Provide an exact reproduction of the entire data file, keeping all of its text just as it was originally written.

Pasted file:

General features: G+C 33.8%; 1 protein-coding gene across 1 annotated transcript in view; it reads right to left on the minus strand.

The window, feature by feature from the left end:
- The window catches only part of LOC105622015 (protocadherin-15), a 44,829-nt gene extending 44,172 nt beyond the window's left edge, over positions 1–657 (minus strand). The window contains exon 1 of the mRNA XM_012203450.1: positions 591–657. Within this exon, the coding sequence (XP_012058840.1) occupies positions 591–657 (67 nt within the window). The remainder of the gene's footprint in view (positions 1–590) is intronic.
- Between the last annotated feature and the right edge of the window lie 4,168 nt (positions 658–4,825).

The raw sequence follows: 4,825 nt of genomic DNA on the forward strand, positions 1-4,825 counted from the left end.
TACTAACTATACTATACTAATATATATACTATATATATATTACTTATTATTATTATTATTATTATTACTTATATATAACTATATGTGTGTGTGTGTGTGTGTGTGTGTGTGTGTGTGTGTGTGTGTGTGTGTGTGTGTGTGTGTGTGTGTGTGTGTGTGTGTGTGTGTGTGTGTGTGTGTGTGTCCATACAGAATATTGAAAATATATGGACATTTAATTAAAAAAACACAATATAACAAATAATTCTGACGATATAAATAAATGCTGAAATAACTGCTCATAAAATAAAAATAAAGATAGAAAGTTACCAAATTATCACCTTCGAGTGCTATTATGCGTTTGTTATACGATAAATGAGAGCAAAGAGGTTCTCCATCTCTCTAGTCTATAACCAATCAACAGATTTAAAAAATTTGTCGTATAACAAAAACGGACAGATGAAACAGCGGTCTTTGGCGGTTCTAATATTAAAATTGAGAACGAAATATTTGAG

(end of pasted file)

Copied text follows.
General features: G+C 33.8%; 1 protein-coding gene across 1 annotated transcript in view; it reads right to left on the minus strand.

The window, feature by feature from the left end:
- The window catches only part of LOC105622015 (protocadherin-15), a 44,829-nt gene extending 44,172 nt beyond the window's left edge, over positions 1–657 (minus strand). The window contains exon 1 of the mRNA XM_012203450.1: positions 591–657. Within this exon, the coding sequence (XP_012058840.1) occupies positions 591–657 (67 nt within the window). The remainder of the gene's footprint in view (positions 1–590) is intronic.
- Between the last annotated feature and the right edge of the window lie 4,168 nt (positions 658–4,825).

The raw sequence follows: 4,825 nt of genomic DNA on the forward strand, positions 1-4,825 counted from the left end.
TACTAACTATACTATACTAATATATATACTATATATATATTACTTATTATTATTATTATTATTATTACTTATATATAACTATATGTGTGTGTGTGTGTGTGTGTGTGTGTGTGTGTGTGTGTGTGTGTGTGTGTGTGTGTGTGTGTGTGTGTGTGTGTGTGTGTGTGTGTGTGTGTGTGTGTGTCCATACAGAATATTGAAAATATATGGACATTTAATTAAAAAAACACAATATAACAAATAATTCTGACGATATAAATAAATGCTGAAATAACTGCTCATAAAATAAAAATAAAGATAGAAAGTTACCAAATTATCACCTTCGAGTGCTATTATGCGTTTGTTATACGATAAATGAGAGCAAAGAGGTTCTCCATCTCTCTAGTCTATAACCAATCAACAGATTTAAAAAATTTGTCGTATAACAAAAACGGACAGATGAAACAGCGGTCTTTGGCGGTTCTAATATTAAAATTGAGAACGAAATATTTGAG